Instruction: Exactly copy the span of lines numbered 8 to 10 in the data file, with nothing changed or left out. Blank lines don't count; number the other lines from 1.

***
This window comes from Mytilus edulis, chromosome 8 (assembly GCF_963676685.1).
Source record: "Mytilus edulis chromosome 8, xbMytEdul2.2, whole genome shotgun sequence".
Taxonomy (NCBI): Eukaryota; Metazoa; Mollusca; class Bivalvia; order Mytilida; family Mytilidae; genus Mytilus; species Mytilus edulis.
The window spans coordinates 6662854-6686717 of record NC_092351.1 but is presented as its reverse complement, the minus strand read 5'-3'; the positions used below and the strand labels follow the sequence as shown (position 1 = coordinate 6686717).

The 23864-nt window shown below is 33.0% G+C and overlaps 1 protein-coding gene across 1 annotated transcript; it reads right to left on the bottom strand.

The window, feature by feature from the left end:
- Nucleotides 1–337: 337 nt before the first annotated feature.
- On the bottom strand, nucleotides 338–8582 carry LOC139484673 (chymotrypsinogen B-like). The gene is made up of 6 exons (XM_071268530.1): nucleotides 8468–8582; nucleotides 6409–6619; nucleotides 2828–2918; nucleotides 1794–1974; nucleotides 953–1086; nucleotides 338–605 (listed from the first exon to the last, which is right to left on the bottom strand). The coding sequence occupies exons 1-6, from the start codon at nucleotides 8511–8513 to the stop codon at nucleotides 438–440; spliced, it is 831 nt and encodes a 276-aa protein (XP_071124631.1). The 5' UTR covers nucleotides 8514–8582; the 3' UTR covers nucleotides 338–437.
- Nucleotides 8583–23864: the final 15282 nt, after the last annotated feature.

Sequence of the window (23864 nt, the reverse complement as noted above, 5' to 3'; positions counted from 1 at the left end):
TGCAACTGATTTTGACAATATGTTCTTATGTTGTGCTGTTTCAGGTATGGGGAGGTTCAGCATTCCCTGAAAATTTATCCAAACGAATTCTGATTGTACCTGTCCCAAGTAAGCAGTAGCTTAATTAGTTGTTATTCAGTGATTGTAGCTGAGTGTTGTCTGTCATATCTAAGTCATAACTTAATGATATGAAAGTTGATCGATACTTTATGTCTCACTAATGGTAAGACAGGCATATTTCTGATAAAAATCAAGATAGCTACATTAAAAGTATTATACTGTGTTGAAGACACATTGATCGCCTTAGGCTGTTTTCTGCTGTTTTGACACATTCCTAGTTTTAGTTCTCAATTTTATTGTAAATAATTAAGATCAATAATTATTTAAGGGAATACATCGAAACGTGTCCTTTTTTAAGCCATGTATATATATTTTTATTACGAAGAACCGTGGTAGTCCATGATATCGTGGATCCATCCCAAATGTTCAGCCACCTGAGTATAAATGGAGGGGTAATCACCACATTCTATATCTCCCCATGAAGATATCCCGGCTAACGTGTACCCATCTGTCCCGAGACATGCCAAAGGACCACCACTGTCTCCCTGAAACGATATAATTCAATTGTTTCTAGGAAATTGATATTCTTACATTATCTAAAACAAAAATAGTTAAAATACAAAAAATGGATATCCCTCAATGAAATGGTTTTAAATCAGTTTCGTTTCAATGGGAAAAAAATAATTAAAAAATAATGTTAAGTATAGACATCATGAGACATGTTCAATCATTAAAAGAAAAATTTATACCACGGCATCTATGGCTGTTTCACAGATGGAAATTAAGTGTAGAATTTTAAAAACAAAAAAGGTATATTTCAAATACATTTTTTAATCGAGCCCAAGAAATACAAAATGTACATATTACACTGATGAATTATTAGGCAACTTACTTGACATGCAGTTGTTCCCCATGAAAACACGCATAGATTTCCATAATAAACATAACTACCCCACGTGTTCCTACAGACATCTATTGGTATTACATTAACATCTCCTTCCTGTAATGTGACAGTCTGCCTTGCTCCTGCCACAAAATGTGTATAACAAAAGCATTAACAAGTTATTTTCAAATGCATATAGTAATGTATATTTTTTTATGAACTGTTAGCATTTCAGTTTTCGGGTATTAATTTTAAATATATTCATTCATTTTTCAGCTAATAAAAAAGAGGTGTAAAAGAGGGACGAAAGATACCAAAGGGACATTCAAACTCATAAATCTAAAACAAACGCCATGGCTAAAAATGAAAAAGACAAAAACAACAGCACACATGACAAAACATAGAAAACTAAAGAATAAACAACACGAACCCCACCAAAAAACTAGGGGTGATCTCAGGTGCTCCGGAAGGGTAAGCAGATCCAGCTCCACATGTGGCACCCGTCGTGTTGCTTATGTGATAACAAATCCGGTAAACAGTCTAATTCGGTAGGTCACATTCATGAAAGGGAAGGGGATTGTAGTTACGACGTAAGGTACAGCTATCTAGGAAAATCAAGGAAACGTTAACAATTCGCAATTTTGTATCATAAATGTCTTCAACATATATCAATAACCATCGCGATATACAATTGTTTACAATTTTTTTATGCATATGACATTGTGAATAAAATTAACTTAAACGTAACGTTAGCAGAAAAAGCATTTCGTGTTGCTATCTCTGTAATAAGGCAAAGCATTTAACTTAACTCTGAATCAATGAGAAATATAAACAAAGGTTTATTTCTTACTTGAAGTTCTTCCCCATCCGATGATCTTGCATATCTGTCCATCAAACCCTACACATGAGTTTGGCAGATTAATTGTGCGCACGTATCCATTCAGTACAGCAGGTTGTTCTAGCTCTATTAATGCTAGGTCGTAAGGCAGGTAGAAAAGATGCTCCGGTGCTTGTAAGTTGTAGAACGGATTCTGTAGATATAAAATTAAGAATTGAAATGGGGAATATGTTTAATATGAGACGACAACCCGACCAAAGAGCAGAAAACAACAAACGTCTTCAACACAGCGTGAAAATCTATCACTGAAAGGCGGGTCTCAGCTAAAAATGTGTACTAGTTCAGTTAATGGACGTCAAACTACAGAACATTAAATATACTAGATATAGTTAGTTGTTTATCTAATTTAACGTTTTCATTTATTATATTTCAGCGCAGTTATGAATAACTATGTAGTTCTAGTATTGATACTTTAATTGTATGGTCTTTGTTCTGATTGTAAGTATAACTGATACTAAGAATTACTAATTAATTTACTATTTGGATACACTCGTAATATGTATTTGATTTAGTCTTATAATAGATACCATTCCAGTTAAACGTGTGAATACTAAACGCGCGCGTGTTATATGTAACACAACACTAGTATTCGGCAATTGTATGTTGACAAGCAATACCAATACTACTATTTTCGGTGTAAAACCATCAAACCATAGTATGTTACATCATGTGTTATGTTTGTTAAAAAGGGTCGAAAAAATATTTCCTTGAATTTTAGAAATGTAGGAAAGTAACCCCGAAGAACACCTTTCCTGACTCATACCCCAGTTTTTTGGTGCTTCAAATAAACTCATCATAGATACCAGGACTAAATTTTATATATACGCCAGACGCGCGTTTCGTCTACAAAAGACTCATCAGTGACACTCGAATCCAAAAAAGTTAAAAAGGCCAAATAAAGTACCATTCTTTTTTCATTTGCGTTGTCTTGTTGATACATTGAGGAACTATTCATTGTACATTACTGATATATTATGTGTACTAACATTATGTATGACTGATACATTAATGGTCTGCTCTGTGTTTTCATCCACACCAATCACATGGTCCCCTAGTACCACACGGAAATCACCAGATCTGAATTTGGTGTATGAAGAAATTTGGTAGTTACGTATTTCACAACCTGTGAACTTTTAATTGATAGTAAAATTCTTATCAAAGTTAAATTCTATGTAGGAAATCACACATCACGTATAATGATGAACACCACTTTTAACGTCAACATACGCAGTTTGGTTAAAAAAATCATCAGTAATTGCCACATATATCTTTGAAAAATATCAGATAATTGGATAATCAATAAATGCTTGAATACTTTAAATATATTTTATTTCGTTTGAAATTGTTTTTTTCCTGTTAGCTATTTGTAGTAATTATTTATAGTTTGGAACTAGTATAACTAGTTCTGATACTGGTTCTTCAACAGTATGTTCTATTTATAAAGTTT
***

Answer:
- On the bottom strand, nucleotides 338–8582 carry LOC139484673 (chymotrypsinogen B-like). The gene is made up of 6 exons (XM_071268530.1): nucleotides 8468–8582; nucleotides 6409–6619; nucleotides 2828–2918; nucleotides 1794–1974; nucleotides 953–1086; nucleotides 338–605 (listed from the first exon to the last, which is right to left on the bottom strand). The coding sequence occupies exons 1-6, from the start codon at nucleotides 8511–8513 to the stop codon at nucleotides 438–440; spliced, it is 831 nt and encodes a 276-aa protein (XP_071124631.1). The 5' UTR covers nucleotides 8514–8582; the 3' UTR covers nucleotides 338–437.
- Nucleotides 8583–23864: the final 15282 nt, after the last annotated feature.

Sequence of the window (23864 nt, the reverse complement as noted above, 5' to 3'; positions counted from 1 at the left end):